Legislators are eyeing repeal of the state law that allows keeping the admonishments wayward judges receive secret and imposing stricter rules concerning when judges must bow out of a case when accused of a conflict of interest.
Judges say making public the “private reprimands” now handed out by the Court of the Judiciary would be a bad policy move, but acknowledge the Legislature could take such a step.
Changing the rules for recusal of a judge, which are now established by the state Supreme Court, also is criticized on policy grounds. But it could also be a violation of the state constitution, according to Chris Craft, presiding judge of the Court of the Judiciary (COJ).
Both proposals arose during recent hearings by an ad hoc committee appointed to review the COF and recommend changes to the 2012 legislative session. For much of the two days of hearings, the legislators listened to sometimes emotional complaints from citizens about judges they characterized as arrogant or abusive.
“I wish all the members (of the Legislature) could hear what we’ve heard,” said Senate Judiciary Committee Chairman Mae Beavers, R-Mount Juliet. “I think there is a need for serious change.”
Craft, who also is a Criminal Court judge in Memphis, defended the COJ during the proceedings. He said many of the complaints legislators heard — and the vast majority of all complaints received by COJ — are simply from
people angry over losing in court.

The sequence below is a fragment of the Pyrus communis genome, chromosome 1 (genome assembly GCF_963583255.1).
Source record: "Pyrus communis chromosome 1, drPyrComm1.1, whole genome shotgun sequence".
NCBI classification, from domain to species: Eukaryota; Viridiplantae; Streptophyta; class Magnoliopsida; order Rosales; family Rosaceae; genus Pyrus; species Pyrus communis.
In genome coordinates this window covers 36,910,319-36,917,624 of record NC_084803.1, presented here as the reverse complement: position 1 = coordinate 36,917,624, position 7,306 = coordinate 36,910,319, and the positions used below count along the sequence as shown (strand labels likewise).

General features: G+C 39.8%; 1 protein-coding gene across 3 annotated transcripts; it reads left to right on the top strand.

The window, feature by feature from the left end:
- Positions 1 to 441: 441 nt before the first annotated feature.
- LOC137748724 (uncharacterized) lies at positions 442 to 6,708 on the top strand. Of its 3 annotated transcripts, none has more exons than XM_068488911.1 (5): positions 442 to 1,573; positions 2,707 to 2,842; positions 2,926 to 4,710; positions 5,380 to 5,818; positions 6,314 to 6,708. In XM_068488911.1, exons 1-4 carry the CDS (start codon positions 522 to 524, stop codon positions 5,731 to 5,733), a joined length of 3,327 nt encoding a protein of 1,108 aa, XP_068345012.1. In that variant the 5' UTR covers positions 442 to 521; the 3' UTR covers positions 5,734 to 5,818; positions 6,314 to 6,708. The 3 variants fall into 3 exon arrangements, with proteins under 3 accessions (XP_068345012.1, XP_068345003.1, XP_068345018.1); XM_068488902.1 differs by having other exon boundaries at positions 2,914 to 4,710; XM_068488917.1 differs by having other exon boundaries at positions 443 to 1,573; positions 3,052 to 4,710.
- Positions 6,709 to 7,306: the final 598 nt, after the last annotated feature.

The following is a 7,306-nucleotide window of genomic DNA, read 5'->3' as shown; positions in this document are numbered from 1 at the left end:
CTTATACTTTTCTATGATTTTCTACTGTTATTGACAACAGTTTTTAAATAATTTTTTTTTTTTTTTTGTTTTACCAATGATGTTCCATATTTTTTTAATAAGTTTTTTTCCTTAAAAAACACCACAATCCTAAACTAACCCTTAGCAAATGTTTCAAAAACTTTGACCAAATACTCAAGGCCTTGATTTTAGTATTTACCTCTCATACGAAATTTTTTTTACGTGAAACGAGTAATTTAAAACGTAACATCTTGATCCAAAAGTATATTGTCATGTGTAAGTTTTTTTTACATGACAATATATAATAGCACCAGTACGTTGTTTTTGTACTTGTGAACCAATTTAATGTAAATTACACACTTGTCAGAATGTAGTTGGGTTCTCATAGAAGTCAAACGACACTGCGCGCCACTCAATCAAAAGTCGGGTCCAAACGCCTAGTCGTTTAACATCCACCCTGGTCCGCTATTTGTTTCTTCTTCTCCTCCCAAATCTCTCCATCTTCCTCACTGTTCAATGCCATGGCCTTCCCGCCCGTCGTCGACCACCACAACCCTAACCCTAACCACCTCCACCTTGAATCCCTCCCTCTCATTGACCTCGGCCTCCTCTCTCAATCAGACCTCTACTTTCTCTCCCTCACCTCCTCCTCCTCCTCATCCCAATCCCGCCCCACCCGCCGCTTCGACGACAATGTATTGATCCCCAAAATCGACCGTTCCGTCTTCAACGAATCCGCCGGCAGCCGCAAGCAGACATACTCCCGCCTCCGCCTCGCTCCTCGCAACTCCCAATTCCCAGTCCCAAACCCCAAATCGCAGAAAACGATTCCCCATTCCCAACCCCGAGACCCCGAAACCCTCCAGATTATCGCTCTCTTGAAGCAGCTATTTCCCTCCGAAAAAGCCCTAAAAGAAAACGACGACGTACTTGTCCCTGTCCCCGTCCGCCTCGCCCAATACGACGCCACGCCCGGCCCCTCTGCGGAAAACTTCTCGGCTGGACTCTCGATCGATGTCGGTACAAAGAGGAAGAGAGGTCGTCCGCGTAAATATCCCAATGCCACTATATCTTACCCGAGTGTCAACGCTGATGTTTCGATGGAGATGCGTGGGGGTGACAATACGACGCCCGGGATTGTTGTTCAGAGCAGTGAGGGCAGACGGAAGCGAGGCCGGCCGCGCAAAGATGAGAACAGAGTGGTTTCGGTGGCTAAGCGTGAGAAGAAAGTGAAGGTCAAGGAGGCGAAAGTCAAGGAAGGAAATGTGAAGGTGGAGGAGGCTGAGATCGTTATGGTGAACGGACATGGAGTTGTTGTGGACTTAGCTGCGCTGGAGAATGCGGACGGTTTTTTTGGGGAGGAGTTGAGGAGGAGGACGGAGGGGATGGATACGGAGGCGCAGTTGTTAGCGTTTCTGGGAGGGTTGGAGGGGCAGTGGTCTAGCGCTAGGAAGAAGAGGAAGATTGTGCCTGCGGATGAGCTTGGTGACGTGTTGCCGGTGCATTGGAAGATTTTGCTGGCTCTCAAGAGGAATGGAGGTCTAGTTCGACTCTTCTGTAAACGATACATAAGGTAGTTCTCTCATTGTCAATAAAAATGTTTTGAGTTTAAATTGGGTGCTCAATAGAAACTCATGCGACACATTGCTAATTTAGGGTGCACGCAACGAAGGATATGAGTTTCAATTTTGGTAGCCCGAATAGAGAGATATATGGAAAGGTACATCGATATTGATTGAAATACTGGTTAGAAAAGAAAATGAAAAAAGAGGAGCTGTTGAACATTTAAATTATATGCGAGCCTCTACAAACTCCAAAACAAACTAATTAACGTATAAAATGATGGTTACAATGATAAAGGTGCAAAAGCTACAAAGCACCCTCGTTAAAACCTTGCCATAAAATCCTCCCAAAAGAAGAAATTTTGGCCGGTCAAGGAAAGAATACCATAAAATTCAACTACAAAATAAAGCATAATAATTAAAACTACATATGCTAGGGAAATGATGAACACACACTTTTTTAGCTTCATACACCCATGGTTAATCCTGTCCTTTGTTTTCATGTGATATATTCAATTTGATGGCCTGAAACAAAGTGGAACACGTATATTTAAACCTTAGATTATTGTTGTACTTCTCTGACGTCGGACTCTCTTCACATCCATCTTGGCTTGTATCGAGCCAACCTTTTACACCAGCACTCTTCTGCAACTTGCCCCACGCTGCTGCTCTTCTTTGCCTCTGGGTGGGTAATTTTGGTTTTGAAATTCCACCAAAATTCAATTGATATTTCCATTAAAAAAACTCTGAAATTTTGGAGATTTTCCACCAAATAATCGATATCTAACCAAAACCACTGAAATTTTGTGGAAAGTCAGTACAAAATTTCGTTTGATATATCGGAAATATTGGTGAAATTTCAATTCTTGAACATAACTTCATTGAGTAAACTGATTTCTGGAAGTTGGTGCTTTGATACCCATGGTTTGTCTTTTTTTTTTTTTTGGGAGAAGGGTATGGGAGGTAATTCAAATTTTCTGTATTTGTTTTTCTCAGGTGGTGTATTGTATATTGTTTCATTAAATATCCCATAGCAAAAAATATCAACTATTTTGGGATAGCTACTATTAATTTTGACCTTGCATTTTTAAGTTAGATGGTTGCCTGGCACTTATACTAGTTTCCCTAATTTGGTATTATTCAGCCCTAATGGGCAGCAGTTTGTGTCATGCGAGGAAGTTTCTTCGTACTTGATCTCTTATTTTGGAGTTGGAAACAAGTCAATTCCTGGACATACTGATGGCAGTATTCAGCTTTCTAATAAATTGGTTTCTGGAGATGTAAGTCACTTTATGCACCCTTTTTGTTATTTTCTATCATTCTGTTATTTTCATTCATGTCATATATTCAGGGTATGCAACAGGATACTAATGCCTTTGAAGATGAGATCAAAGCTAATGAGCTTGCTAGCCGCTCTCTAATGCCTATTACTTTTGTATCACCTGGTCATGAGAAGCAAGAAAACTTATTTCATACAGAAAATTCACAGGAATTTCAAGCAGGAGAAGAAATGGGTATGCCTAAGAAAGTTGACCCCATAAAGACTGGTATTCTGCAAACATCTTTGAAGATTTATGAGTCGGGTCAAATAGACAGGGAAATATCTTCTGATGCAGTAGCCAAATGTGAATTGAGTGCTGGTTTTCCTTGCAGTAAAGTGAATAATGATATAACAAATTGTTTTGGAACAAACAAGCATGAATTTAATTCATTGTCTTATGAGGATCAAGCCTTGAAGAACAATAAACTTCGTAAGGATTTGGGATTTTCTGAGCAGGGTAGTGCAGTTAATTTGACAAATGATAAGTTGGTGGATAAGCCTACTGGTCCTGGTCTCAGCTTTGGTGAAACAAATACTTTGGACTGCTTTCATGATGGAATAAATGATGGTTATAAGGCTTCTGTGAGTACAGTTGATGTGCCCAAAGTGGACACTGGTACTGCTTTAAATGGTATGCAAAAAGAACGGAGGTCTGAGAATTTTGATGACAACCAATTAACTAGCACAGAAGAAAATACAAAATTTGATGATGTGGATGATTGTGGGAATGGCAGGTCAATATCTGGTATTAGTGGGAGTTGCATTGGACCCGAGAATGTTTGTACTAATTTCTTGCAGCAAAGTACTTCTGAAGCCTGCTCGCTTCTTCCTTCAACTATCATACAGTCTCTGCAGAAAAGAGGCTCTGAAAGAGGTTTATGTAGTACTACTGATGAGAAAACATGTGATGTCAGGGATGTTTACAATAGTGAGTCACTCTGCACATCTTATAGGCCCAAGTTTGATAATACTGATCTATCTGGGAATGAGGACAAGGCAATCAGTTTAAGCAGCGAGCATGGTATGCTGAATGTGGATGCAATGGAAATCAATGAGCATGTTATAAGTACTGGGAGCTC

“Most of them, frankly, are not being truthful about the facts,” he said in an interview.
And others, perhaps including some legislators, stem from confusion about the COJ’s role, Craft said.
The court cannot deal with legal questions, only with ethical violations, he stressed.
For example, if a judge has an out-of-court relationship with a party to a lawsuit, but discloses that relationship and rules that he can nonetheless handle the case, the ruling is a legal question and not within the COJ’s jurisdiction. The judge’s ruling must be appealed through the legal system to an appeals court.
On the other hand, if a judge has such a relationship and hides it, that would be an ethical violation subject to COJ investigation and disciplinary action once discovered.
Beavers is sponsor of a bill that would change makeup of the COJ, which handles the discipline of judges, so that legislators appoint the majority of members. Currently, a majority of members are appointed by the Supreme Court and are lawyers or judges.
The recusal and reprimand proposals could be incorporated into her current bill or handled as separate legislation, she said. Beavers, chairman of the Senate Judiciary Committee, is co-chairman of the ad hoc committee with Rep. Eric Watson, R-Cleveland, who is chairman of the House Judiciary Committee.